Encounters with European colonial ships prompted Japan to industrialize. For the most part, the Japanese kept the Europeans out and only traded with select ships that were allowed to approach the shores. The fact that European ships were there at all was enough to convince the Japanese to evaluate their position in the world. During the colonial era, Britain was the most avid colonizer with the most extensive and best-equipped navy on the high seas. Britain colonized parts of the Americas, the Middle East, Africa, South Asia, and Australia and was advancing in East Asia when they encountered the Japanese. Both Japan and Great Britain are island countries. Japan reasoned that if Great Britain could become so powerful, they should also have the potential to become powerful. Japan encompassed several islands and had more land area than Britain, but did not have the coal and iron ore reserves that Britain had.

Around 1868, a group of reformers worked to bring about a change in direction for Japan. Named after the emperor, the movement was called the Meiji Restoration (the return of enlightened rule). Japanese modernizers studied the British pattern of development. The Japanese reformers were advised by the British about how to organize their industries and how to layout transportation and delivery systems. Today, the British influence in Japan is easily seen in that both Japanese and British drivers drive on the left side of the road. The modernizers realized that to compete on the high seas in the world community, they had to move beyond samurai swords and wooden ships. Iron ore and coal would have to become the goods to fuel their industrial revolution. Labor and resources were valuable elements of early industrialization in all areas of the world, including Asia.

Japan began to industrialize and build its economic and military power by first utilizing the few resources found in Japan. Since it was already semiurban and had an organized social order with skilled artisan traditions, the road to industrialization moved quickly. Japan needed raw materials and expanded to take over the island of Formosa (Taiwan) and the Korean Peninsula in the late nineteenth and early twentieth centuries. Japan was on its way to becoming a colonial power in its own right. They expanded to take control of the southern part of Sakhalin Island from Russia and part of Manchuria (Northeast China) from the Chinese. Japanese industries proliferated as they put the local people they subjugated to work and extracted the raw materials they needed from their newly taken colonies.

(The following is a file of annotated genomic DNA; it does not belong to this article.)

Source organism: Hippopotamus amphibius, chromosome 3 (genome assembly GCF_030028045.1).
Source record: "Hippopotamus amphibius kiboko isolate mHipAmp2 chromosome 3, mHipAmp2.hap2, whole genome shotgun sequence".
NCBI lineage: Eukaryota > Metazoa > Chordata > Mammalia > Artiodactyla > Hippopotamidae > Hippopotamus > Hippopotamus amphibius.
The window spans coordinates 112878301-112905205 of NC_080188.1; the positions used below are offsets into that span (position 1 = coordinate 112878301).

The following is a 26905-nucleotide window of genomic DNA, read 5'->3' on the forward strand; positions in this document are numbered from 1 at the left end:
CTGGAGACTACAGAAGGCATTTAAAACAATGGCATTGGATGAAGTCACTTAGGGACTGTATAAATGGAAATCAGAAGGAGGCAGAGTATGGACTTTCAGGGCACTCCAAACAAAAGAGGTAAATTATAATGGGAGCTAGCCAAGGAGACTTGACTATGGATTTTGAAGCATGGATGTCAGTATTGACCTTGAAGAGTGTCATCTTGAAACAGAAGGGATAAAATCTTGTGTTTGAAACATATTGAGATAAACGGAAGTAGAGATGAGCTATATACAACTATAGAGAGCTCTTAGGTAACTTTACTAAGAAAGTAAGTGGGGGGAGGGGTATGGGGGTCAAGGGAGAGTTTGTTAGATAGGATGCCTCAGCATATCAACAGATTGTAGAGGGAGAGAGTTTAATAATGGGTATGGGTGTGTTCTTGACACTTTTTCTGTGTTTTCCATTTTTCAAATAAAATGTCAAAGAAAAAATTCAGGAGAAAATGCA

The three-way split in China revealed that the Japanese colonizers were a significant force in China even after the other European powers had halted their colonial activities. Japan’s relative location as an independent island country provided both quick access to their neighbors and also protection from them. By World War II, Japan’s economic and military power had expanded until they were dominating Asia’s Pacific Rim community. The Japanese military believed that they could invade the western coast of North America and eventually take control of the entire United States. Their attack on Pearl Harbor, Hawaii, in 1941, was meant to be only a beginning. History has recorded the outcome. The United States rallied its people and resources to fight against the Japanese in World War II. The Soviet Union also turned to fight the Japanese empire. The end came after atomic bombs, one each, were dropped by the United States on the Japanese cities of Hiroshima and Nagasaki. The terms of Japan’s surrender in 1945 stipulated that Japan had to give up claims on the Russian islands, Korea, Taiwan, China, and all the other places that they had previously controlled. Japan also lost the Kurile Islands, off its northern shores, to the Soviet Union. The islands have never been returned. Japan offered Russia an enormous amount of cash for them, but the matter remains unresolved. The Kurile Island chain continues to be controlled by Russia. Japan also agreed not to have a military for offensive purposes. Japan was decimated during World War II, its infrastructure and economy destroyed.

Economic Growth